We will be fed propaganda thanks to corporate money.
Should we really be airing our dirty laundry like this?
It is okay that I say these things, because we are family. I am allowed to criticize America because I am white, educated and employed. If you do not wave one of these flags — if you are brown, you receive any sort of public assistance, or God forbid you are an immigrant — you are not permitted to complain. You must keep quiet about how Mom is drinking in the pantry and Dad ignores his loveless marriage.
What would the neighbors think of the Robinsons if they were to find out? I mean, everyone knows it, but we don’t talk about it.
The truth is, America is a corporatocracy and we are turning a blind eye.
The Corporatocracy has rights, you don’t
The Bill of Rights makes certain guarantees to citizens, but anymore, that is just clever PR. It is a tool for programming the public, relegated to the position of a “recommended goals” rather than founding principles. It has been hollowed out, sold piecemeal to political favorites.
Take the First Amendment.
It states Congress can make no laws that restrict the freedom of speech, religion and the press. Most Americans believe that means we are guaranteed these freedoms. It really says only our government is prohibited from passing laws, not actually doing these things.
Corporations can and do limit your free speech every time you are denied a job because of what you post on social media. Even if you are a journalist and publish a blog like I do, in America, you can be terminated for belonging to the opposing political party. This falls under the guise of “at will” employment. This is nothing more than “right to fire” laws which serve the employers more than the workers.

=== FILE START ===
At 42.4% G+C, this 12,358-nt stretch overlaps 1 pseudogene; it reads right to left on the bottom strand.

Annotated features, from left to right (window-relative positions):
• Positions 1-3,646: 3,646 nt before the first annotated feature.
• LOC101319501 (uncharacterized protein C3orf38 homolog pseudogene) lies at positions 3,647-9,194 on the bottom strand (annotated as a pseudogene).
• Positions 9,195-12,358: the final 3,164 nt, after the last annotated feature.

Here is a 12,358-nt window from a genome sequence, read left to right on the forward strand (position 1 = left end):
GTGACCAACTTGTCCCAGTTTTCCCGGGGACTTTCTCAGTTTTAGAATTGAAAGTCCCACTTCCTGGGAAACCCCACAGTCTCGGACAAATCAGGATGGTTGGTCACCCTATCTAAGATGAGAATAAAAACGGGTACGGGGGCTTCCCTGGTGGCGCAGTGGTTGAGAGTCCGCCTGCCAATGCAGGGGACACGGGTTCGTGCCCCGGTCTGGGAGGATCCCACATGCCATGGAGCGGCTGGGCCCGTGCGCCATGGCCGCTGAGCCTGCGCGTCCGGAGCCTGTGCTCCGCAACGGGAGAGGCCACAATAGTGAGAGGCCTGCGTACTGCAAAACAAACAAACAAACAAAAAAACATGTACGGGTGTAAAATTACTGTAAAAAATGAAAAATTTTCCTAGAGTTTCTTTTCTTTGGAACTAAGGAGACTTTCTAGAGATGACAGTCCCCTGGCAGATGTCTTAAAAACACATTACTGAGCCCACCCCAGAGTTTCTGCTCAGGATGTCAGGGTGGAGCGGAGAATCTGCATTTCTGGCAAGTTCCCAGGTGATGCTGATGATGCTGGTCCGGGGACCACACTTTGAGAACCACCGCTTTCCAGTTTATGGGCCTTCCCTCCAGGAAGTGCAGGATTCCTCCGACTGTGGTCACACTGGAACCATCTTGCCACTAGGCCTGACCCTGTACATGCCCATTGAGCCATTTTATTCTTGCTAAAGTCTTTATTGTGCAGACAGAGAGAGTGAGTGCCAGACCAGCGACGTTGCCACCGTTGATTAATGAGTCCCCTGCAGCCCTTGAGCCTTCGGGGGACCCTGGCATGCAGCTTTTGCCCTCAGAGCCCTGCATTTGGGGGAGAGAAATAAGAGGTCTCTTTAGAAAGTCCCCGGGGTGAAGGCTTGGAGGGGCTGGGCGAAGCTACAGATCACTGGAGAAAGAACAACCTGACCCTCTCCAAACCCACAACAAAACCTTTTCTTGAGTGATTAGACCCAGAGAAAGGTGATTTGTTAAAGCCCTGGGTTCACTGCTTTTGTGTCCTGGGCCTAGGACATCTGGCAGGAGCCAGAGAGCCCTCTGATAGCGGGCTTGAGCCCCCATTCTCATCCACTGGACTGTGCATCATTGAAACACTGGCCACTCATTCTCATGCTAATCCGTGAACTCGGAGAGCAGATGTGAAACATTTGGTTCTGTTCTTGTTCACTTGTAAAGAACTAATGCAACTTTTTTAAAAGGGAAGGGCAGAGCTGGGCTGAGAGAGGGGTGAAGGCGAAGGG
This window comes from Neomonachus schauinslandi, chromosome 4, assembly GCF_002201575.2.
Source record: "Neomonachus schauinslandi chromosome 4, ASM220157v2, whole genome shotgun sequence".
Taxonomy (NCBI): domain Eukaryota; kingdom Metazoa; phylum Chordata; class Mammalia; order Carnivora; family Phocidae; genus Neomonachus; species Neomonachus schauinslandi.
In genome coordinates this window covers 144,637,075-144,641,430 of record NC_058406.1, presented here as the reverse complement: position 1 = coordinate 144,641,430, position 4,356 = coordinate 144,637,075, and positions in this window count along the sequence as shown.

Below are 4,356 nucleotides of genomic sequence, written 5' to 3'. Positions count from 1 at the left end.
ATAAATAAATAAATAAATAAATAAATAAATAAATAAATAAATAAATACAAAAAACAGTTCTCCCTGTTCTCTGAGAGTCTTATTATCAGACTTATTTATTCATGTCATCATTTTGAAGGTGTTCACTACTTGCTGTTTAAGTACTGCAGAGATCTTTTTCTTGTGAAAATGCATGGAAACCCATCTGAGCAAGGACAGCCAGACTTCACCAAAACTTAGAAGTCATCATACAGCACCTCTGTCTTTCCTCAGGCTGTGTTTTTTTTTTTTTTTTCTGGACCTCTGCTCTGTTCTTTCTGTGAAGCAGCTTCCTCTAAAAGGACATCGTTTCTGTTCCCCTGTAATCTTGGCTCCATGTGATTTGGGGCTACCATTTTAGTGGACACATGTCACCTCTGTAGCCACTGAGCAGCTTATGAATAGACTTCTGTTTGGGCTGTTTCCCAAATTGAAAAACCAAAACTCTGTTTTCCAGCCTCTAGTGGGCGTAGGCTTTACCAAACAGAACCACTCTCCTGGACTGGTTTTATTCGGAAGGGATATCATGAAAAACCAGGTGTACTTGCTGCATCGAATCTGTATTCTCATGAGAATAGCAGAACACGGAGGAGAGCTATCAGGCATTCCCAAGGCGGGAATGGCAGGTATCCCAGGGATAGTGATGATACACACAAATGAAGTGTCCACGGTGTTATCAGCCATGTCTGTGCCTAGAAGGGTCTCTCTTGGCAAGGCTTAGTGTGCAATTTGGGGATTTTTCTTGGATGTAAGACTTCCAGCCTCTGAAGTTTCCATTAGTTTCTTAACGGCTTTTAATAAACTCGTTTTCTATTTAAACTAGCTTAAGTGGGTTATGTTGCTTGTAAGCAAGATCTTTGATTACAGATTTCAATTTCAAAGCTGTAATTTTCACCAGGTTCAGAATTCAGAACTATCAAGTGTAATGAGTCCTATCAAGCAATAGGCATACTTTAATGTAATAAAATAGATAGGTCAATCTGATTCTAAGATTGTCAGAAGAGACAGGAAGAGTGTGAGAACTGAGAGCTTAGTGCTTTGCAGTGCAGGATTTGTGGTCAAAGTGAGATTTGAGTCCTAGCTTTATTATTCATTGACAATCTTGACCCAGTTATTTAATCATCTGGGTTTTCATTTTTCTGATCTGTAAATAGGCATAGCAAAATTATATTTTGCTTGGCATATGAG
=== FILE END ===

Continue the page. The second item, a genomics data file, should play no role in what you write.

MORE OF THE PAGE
I can freely write about my bad experiences with Cox Cable, but if I work there, I can be assured to lose my job and possibly face a lawsuit. Again, because in a corporatocracy, businesses have more rights than individuals.
I can keep and bear arms, but not if my employer doesn’t want me to do so. I am protected from illegal search and seizure, but I abdicate that right when I take a job as my employer can search my bags, my emails, or my Internet history. “But that is only at your place of business,” some will say. Consider that drug testing is searching for legal substances consumed while off the clock.
Workers are not permitted to insist that business owners also be drug tested, their belongings searched or their Internet history revealed.
Moving away from a Corporatocracy
The first step to moving away from a corporatocracy is to stop buying into flag waving patriotism. We must accept that our nation is not only deeply flawed, but mired in crisis. Only by talking about this problem can we hope to address it.
The rule of law was meant to protect everyone. Today, laws are passed for the protection and benefit of corporations and their shareholders. We need to demand that people benefit from legislation. Not only should we do this because it is right, but because it places more power in the hands of the voters.
From there, we must overturn Citizens United, a ruling which has allowed corporations undue influence in political matters.
Until then, we can expect the corporatocracy to continue to foment a left versus right battle so that we don’t talk about the real reasons behind our dysfunction.